HTML is something you either love or you hate. And while there is no in-between, there is room for both. If you are technically minded, and have a tendency to take things seriously, love and hate collide between angle-brackets.
Who would use the less-than and greater-than signs as brackets, when computers already have three types of brackets?
We at Kill the World understand that History and Legacy are one. Let's get rid of it all and start over, shall we?
Egg-SGML: an interface between programmers and web developers
In the turmoil which followed the discovery that HTML was based on a standard which was not freely available, a few things seem to have gotten lost.
XML achieved two things: standardizing the underlying structure of HTML, and formalizing the document tree—something which SGML had brought about, but was rather lax over.
However, the requirement of compatibility meant that web-browsers continued, and still continue, to accept as input whatever they can see their way to making something out of. The introduction of HTML5 was a declaration of war against the strictness of XML.
Egg-SGML contains a parser which is similar to a web browser's, but allows us to expand on the document tree. This means that a reasonably competent web-developer can fully control the look of a dynamic website without resorting to programme code. No constraints are placed on the HTML or CSS.
Let me draw you a picture
As you know, parsing an HTML file builds a tree structure in memory: the document tree; so that it merely needs to be mentioned that the reverse of that process is called a depth-first tree search. That is, performing this search on a document tree outputs the document in HTML format. We now assume that the server is processing every HTML file in this fashion.
The first thing that is likely to occur to someone who has built plain HTML websites is the addition of an <include> tag. But this is not enough: often one is not able to separate headers and footers from the document easily, and the included file must be a complete document tree (in other words we cannot have <body> in one file and </body> in another).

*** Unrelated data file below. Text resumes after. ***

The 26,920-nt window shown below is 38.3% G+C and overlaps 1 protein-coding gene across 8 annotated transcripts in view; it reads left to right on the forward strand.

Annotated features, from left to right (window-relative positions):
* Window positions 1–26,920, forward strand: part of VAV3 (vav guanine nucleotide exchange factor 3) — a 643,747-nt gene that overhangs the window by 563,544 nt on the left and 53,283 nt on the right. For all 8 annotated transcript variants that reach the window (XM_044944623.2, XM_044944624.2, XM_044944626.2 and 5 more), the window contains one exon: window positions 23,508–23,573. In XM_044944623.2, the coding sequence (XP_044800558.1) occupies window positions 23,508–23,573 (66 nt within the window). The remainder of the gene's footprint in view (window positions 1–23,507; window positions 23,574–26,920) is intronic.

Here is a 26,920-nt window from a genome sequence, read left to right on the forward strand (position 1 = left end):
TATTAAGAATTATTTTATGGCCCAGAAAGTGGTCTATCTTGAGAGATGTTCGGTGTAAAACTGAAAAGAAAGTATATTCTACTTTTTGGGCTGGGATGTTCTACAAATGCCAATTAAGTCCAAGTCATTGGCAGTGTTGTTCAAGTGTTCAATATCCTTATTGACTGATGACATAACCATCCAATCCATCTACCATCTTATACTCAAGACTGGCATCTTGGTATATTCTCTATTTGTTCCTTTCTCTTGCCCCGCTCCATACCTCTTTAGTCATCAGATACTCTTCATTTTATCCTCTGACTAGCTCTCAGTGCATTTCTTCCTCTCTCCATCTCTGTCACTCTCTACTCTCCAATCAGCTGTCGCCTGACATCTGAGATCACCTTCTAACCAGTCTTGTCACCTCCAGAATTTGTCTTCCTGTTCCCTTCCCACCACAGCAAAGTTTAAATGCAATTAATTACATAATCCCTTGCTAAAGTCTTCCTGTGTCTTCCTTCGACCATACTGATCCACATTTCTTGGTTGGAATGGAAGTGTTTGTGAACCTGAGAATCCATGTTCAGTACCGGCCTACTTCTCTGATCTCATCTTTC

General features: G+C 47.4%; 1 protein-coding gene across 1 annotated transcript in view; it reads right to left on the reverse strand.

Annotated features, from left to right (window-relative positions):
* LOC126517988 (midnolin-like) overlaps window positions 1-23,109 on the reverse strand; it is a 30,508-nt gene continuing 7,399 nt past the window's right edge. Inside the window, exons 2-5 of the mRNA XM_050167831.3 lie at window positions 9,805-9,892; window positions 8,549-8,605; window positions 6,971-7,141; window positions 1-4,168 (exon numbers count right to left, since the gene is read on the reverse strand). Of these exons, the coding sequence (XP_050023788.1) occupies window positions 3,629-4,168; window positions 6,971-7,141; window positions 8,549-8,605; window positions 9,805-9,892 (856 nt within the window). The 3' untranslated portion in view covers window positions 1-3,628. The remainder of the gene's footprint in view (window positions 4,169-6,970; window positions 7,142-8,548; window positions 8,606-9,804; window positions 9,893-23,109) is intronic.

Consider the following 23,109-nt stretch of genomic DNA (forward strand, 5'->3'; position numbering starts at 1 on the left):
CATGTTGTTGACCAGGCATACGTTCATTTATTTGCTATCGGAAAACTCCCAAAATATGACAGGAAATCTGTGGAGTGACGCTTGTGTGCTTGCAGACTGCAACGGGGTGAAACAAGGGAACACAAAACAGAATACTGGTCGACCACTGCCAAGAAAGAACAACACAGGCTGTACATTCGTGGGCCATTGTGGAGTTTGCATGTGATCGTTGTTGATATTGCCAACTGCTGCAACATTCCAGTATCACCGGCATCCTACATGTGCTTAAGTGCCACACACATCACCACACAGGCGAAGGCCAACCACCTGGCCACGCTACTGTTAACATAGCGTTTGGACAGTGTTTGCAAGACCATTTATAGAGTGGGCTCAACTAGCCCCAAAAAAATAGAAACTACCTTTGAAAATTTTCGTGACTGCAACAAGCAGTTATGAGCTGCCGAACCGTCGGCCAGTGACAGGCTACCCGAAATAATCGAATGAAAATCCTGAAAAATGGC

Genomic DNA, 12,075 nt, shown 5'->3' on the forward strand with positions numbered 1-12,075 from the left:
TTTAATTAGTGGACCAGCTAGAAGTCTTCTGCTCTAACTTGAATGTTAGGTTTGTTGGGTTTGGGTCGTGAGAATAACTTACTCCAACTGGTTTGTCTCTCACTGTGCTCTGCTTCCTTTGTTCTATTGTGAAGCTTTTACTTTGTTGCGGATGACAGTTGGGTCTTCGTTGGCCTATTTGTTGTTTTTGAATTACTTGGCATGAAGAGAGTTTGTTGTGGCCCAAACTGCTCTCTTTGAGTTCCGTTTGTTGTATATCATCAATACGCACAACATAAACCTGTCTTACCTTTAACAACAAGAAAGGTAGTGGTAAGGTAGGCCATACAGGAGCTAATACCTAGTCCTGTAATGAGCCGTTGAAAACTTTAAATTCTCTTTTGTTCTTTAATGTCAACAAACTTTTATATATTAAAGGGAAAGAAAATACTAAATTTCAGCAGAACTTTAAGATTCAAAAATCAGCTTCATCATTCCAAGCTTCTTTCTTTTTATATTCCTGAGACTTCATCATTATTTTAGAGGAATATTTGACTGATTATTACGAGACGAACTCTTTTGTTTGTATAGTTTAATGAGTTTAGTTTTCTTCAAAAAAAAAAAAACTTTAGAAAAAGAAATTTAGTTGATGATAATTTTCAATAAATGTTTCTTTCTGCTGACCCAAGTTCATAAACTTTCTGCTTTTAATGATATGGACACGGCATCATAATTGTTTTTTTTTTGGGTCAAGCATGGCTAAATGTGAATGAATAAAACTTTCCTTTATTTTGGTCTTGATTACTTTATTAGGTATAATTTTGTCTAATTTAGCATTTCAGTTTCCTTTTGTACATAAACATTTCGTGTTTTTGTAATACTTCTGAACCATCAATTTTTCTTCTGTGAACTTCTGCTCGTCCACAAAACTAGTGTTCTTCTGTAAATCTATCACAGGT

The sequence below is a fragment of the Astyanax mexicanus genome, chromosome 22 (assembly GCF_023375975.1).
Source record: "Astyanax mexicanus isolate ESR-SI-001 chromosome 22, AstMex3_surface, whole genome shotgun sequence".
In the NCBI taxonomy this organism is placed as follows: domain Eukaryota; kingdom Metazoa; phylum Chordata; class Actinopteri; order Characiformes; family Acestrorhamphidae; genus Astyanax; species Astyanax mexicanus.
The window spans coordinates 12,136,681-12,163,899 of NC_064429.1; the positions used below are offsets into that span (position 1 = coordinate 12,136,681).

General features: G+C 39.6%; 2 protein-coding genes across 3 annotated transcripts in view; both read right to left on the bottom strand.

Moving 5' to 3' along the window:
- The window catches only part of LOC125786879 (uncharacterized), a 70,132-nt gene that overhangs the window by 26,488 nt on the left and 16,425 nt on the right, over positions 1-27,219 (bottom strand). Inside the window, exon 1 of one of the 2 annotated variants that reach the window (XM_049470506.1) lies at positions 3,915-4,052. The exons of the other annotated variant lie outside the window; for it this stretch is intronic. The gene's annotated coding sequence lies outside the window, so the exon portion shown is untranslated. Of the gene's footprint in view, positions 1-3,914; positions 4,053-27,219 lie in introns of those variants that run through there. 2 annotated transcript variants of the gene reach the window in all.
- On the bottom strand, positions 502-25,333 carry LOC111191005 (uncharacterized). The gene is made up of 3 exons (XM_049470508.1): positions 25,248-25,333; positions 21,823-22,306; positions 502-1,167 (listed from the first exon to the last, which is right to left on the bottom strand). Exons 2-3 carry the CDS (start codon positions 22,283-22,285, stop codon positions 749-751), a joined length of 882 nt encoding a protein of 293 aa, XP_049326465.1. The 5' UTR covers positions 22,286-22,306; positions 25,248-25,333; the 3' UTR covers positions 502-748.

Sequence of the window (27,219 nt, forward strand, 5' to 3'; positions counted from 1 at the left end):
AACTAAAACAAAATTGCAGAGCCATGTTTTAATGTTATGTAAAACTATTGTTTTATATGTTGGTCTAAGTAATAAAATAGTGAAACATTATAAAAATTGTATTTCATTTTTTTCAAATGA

What we can easily do is provide tags which store a subtree for later use, which we call <record> and <play>. When the <record> tag is encountered, the server skips over its entire subtree. <play> then adds this subtree back, and processes it as usual. If we use consistent identifiers in the files which include a common file, the common file will adapt wherever <play> occurs.
Time for the block diagramWe proceed from the description of a depth-first tree search routine. This routine in fact works on a stack, where each stack frame consists of a portion of a tree and a tag consumer. The tag consumer may add to this stack, such as happens with <include> and <play>. The result of stacking trees is a tree, so that we know our resulting document will be well-formed.
The principles are compatible with any scripting language. The PHP implementation is available on Github and contains a few sample modules.
The demo website will show you how Egg-SGML can simplify static websites.